A Parallel Port Synthesiser For Your DOS PC

It is a great shame that back in the days when a typical home computer had easy low-level hardware access that is absent from today’s machines, the cost of taking advantage of it was so high. Professional PCBs were way out of reach of a home constructor, and many of the integrated circuits that might have been used were expensive and difficult to source in small quantities.

Here in the 21st century we have both cheap PCBs and easy access to a wealth of semiconductors, so enthusiasts for older hardware can set to work on projects that would have been impossible back in the day. Such an offering is [Serdef]’s Tiny Parallel Port General MIDI Synthesizer for DOS PCs, a very professionally produced synth that you might have paid a lot of money to own three decades ago.

At its heart is a SAM2695 synthesiser chip, and the board uses the parallel port as an 8-bit I/O port. The software side is handled by a TSR (a Terminate and Stay Resident driver loaded at startup, for those of you who are not DOS aficionados), and there are demonstrations of it running with a few classic games.

If the chip used here interests you, you might like to look at a similar project for an Arduino. The Kickstarter we covered is now long over, but you can also find it on GitHub.

12 thoughts on “A Parallel Port Synthesiser For Your DOS PC

  1. Wow, never heard of that chip. Sounds amazing! Very cool to have a standalone MIDI player on a chip.

    There is also the older version, SAM2195. And VLSI has the VS1053b which is a general audio codec chip (mp3, wav, etc) that can also do MIDI playback. But supposedly Dream.fr chips sound better.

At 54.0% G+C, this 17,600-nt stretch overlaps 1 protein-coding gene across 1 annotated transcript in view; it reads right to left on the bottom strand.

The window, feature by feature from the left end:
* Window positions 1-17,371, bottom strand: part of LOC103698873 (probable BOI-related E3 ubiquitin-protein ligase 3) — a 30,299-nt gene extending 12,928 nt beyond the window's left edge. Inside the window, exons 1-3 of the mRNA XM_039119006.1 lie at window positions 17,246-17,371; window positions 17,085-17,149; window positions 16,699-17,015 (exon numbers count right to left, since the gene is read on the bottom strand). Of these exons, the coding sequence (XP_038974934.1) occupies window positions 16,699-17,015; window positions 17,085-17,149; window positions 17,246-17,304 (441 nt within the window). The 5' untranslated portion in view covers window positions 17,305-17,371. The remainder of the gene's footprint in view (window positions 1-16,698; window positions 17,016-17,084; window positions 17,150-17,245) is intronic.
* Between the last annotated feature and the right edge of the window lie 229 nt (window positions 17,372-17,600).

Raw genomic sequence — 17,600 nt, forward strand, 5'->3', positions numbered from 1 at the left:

1. [serdef] also created OPL2LPT as well as some other LPT audio contraptions. I’m sure there are some retro PC collectors out there that want to game on older laptops that appreciate his work.

    2. It’s for us grey hair retro folks who grew up on 8088 based pc’s. You know the pc’s you could actually build ISA cards for and hang real world interfaces off the printer port.

    3. A very, very significant fraction of the old PCs that have survived into the present day are laptops and tightly integrated business desktops which just don’t have the ISA slots to fit a real sound card. So Speech-Thing-Knockoffs and OPL chips hung off the parallel port can be the only practical option in those cases. It helps that using the LPT gives an automatic IO port number that can be used for configuration without a lot of extra controller development.

  2. I used to work for a company, that used those chips in their guitar-to-midi converters.
    Besides having a Midi output, the converters also had an integrated Midi sound chip.
    Did sound not that bad.

  3. With monophonic I don’t mean mono vs. stereo but playing only one note at a time. Consider a sring bass. When you tap a note, the previous one goes immediatly away and the new note sounds.OTOH I may be wrong and it is the matter of the device supplying the MIDI commands to achieve this behaviour.

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